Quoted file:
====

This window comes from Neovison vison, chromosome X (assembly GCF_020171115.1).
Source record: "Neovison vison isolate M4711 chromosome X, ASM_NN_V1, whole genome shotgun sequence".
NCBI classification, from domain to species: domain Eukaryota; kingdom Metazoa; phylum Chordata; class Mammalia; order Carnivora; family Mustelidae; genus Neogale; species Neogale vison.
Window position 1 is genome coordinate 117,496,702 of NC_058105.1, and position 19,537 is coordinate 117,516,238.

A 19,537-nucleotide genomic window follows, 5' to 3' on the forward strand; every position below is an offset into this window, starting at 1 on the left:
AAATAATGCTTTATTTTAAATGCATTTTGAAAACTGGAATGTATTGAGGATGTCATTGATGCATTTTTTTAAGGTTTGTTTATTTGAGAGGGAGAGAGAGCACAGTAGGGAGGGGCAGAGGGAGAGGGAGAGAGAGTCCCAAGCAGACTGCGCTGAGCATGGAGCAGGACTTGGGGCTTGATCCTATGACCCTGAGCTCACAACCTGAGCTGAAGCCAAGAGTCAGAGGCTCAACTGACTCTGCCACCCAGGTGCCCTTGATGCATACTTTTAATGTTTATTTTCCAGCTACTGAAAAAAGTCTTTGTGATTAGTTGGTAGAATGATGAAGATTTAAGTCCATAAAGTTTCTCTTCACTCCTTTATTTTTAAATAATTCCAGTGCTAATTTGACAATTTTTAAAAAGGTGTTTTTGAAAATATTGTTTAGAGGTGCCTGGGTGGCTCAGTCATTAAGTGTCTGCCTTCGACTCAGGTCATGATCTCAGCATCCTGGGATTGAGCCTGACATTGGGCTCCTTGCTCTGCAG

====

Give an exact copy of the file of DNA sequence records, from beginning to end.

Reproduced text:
This window comes from Neovison vison, chromosome X (assembly GCF_020171115.1).
Source record: "Neovison vison isolate M4711 chromosome X, ASM_NN_V1, whole genome shotgun sequence".
NCBI classification, from domain to species: domain Eukaryota; kingdom Metazoa; phylum Chordata; class Mammalia; order Carnivora; family Mustelidae; genus Neogale; species Neogale vison.
Window position 1 is genome coordinate 117,496,702 of NC_058105.1, and position 19,537 is coordinate 117,516,238.

A 19,537-nucleotide genomic window follows, 5' to 3' on the forward strand; every position below is an offset into this window, starting at 1 on the left:
AAATAATGCTTTATTTTAAATGCATTTTGAAAACTGGAATGTATTGAGGATGTCATTGATGCATTTTTTTAAGGTTTGTTTATTTGAGAGGGAGAGAGAGCACAGTAGGGAGGGGCAGAGGGAGAGGGAGAGAGAGTCCCAAGCAGACTGCGCTGAGCATGGAGCAGGACTTGGGGCTTGATCCTATGACCCTGAGCTCACAACCTGAGCTGAAGCCAAGAGTCAGAGGCTCAACTGACTCTGCCACCCAGGTGCCCTTGATGCATACTTTTAATGTTTATTTTCCAGCTACTGAAAAAAGTCTTTGTGATTAGTTGGTAGAATGATGAAGATTTAAGTCCATAAAGTTTCTCTTCACTCCTTTATTTTTAAATAATTCCAGTGCTAATTTGACAATTTTTAAAAAGGTGTTTTTGAAAATATTGTTTAGAGGTGCCTGGGTGGCTCAGTCATTAAGTGTCTGCCTTCGACTCAGGTCATGATCTCAGCATCCTGGGATTGAGCCTGACATTGGGCTCCTTGCTCTGCAG